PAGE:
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Trailblazing a new era of sustainable farming in NZ

In an era of “dirty dairying” and animal welfare discussions, New Zealand-based limited partnership fund Southern Pastures is turning stereotypes on their heads. Not only is it a poster child of how farming ought to be done, but it’s been named on the shortlist for the World Sustainability Awards in Germany.

Southern Pastures, which owns Lewis Road Creamery and New Zealand Grass Fed Products Limited Partnership, is a long-term Baker Tilly Staples Rodway Waikato client, and our team has watched it go from strength to strength.

The tale began with astronaut Neil Armstrong in 1969. A young Prem Maan, now executive chairman of Southern Pastures, saw how excited adults were when the American became the first man to walk on the moon. It sparked Prem’s lifelong interest in science and now he ponders what time-lapse photos of Earth might look like if taken from space at that pivotal moment through to 2022.

“You would see two things: Firstly, how beautiful Earth is and how lonely it is – it’s a shining planet. But you’d also see the atmosphere is thickening due to the greenhouse gas effect, and the other disturbing picture is that the topsoil is thinning and disappearing, and the two are related.”

He’s spent a long time thinking about this – long enough to create a powerhouse agricultural business with several talented and knowledgeable cohorts.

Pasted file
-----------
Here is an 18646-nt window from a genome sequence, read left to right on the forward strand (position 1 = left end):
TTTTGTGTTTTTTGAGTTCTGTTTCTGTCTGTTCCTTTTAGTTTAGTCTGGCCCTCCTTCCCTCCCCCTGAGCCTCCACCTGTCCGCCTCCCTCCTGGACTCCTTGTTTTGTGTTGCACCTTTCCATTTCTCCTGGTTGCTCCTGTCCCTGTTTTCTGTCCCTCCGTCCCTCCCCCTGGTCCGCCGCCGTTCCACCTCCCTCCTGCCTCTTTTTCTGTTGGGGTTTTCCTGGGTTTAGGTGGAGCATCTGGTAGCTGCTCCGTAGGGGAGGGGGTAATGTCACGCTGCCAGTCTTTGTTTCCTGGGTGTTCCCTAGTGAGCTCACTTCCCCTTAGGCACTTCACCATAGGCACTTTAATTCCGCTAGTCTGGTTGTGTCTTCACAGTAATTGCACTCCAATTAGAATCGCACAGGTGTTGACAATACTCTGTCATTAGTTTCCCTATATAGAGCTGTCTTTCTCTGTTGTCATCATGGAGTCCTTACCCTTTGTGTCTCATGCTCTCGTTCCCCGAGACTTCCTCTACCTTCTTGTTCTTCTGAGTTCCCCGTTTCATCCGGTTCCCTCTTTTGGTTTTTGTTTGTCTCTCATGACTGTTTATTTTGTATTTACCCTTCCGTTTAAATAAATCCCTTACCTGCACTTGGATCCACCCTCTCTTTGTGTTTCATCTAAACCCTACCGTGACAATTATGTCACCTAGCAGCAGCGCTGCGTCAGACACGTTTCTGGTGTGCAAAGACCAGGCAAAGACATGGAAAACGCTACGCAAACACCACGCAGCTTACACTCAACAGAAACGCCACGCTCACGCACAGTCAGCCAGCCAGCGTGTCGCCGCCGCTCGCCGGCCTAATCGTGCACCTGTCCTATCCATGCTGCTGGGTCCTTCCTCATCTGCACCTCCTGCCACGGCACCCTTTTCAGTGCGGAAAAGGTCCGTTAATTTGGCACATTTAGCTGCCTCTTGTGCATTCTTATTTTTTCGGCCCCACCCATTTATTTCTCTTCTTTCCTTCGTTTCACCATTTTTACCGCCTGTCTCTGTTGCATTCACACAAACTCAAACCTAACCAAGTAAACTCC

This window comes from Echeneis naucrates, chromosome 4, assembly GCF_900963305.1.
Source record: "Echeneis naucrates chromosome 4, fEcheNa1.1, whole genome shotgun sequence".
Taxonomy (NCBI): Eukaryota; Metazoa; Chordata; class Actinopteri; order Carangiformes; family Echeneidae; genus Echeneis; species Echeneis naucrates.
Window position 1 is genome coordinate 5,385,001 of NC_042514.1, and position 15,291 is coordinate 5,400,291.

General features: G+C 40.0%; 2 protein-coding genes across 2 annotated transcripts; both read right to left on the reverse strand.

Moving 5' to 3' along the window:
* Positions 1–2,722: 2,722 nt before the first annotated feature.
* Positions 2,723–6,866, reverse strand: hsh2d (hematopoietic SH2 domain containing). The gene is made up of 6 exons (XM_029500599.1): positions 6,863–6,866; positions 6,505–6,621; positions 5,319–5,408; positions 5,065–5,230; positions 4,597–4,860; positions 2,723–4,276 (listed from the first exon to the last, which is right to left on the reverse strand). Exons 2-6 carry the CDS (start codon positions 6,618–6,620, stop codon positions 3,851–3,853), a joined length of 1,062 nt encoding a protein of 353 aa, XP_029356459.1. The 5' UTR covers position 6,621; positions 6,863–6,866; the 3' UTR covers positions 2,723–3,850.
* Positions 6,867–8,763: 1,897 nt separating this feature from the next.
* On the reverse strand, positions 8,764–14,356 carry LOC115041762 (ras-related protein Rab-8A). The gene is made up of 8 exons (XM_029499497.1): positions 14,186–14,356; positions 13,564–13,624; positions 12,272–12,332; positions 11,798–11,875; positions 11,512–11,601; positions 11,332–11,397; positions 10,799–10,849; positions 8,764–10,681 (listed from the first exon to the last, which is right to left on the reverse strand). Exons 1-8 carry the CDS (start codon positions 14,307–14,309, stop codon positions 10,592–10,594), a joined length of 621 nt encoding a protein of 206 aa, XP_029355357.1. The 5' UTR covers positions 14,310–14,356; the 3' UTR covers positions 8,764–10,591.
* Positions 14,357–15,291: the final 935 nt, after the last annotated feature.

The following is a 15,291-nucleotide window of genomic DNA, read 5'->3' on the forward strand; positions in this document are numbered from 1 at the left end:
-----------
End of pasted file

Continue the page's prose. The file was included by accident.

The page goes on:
You might have heard of one of them. Former All Blacks captain Graham Mourie is one of the four founders – not that Prem or the investors care about his rugby heritage. They value Graham for his five-generation dairy farming expertise. The other two founders are Taari Nicholas and “Forensics” Phillip Wight (named for his laser-like focus). In 2009 they set about building a principles-led model of dairy farming.

In their own small way, they’re trying to save the world. Prem, who has a background in economics, investment banking and agriculture, feels “sustainability” represents sameness, so they have a loftier ambition: Resilience and increased production in the face of climate volatility.

He refers to this goal as “antifragility” and says the term comes from former option trader Nassim Nicholas Taleb – he of the phrase “Black Swan”. It denotes the capability to thrive and grow in times of volatility, randomness, disorder and stress. “That’s something we’ve taken to heart,” says Prem. “Each time there’s a crisis we take the view that we should use it to try and make our business stronger.”

Read full article: Bakertilly